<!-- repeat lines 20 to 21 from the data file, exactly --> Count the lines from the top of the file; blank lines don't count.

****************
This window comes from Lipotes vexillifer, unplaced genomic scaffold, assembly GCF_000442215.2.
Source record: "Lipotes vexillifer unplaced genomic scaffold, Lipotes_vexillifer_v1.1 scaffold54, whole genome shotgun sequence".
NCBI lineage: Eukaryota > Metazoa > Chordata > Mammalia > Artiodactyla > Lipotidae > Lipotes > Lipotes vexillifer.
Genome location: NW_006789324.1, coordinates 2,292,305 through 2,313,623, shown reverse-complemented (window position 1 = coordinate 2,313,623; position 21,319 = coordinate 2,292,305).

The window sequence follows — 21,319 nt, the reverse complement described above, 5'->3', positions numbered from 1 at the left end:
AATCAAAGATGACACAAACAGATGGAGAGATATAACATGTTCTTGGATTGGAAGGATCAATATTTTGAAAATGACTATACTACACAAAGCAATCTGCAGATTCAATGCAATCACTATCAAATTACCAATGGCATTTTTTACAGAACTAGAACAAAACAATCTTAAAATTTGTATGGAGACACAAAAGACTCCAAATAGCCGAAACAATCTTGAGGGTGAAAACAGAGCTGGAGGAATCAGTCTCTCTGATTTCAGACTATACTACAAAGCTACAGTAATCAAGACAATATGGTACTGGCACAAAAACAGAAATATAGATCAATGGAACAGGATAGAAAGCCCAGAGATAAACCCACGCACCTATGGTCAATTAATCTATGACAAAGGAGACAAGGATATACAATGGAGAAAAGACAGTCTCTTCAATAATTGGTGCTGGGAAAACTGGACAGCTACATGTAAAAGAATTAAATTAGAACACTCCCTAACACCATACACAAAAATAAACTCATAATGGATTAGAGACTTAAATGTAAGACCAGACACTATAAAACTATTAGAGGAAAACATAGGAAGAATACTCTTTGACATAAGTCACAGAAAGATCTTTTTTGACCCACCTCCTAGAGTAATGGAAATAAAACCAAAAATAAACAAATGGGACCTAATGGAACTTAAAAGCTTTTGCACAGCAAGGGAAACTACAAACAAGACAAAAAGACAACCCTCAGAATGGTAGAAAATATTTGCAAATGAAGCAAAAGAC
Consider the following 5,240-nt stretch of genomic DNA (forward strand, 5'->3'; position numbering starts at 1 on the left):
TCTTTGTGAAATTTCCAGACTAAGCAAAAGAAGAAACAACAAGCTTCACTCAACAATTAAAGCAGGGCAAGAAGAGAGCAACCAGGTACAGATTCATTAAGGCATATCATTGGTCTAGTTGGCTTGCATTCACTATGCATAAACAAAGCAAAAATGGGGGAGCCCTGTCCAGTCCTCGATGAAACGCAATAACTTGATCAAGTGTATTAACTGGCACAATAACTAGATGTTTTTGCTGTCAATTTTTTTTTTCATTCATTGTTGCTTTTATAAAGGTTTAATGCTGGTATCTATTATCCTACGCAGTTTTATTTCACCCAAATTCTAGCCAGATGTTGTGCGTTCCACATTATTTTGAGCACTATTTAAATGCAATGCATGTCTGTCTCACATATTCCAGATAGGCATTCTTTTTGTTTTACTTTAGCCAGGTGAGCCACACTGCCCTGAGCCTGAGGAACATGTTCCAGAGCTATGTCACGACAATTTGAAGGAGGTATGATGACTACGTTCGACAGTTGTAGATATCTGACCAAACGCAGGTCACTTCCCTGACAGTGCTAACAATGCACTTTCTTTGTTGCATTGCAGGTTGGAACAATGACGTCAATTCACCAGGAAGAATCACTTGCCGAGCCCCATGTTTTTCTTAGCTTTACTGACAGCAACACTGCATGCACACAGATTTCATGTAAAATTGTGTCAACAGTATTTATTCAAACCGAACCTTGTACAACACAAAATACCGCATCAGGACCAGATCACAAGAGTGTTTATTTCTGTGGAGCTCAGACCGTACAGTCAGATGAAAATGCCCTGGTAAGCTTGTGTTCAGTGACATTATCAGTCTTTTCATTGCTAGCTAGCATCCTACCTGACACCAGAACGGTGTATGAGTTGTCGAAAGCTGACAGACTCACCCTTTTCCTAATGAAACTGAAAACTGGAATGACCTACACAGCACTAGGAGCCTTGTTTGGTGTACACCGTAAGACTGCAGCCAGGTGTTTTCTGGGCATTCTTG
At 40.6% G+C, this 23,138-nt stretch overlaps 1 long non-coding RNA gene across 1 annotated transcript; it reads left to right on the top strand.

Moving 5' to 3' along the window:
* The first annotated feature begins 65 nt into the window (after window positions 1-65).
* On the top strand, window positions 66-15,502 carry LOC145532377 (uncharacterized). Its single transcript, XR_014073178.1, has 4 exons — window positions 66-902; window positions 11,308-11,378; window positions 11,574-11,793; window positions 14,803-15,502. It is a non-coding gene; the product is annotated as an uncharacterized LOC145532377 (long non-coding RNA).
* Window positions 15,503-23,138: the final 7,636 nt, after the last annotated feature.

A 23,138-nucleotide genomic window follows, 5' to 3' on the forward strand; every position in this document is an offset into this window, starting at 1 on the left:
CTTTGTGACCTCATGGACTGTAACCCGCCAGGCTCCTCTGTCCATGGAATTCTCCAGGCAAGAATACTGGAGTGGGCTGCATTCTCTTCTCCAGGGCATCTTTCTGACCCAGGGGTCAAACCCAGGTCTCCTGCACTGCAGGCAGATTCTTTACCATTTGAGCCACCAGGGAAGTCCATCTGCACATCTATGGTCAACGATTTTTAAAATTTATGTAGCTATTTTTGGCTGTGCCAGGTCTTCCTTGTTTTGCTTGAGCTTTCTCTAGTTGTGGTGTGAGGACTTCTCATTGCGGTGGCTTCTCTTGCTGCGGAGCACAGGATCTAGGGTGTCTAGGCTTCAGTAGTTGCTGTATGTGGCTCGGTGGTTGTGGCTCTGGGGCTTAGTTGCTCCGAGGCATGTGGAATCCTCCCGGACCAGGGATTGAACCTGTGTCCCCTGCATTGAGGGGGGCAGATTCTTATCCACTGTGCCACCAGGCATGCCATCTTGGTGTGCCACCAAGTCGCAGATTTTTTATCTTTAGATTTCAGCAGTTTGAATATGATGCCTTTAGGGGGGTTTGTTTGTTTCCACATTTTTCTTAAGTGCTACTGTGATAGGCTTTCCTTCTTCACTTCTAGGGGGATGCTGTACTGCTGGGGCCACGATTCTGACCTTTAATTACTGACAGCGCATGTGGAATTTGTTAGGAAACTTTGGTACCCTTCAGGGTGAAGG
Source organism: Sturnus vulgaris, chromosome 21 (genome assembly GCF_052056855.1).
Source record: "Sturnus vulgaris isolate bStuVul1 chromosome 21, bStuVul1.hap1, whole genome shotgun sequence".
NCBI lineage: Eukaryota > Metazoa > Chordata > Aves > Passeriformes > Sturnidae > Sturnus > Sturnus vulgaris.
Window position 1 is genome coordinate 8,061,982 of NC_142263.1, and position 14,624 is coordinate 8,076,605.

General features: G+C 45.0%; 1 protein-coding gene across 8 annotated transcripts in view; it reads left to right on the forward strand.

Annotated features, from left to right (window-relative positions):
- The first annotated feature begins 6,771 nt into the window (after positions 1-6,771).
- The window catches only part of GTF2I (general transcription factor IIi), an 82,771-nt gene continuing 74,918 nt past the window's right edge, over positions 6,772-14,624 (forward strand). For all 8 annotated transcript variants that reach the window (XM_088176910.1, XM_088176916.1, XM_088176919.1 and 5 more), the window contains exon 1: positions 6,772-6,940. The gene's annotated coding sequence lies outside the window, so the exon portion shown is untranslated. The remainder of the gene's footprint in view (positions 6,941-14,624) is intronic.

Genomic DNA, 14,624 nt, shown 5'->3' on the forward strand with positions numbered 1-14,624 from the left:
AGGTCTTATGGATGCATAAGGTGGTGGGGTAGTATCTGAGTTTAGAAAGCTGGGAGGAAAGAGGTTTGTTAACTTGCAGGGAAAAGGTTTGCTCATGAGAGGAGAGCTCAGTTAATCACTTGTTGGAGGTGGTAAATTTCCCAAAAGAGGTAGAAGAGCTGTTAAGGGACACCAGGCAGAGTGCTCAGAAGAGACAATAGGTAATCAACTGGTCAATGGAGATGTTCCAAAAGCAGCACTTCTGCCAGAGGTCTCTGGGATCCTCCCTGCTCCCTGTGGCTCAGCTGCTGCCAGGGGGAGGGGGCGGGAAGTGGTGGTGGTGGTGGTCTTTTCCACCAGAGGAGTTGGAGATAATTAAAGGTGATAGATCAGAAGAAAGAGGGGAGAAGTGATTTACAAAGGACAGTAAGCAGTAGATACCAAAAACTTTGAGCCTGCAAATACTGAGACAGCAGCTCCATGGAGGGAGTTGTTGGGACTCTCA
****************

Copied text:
General features: G+C 45.0%; 1 protein-coding gene across 8 annotated transcripts in view; it reads left to right on the forward strand.

Annotated features, from left to right (window-relative positions):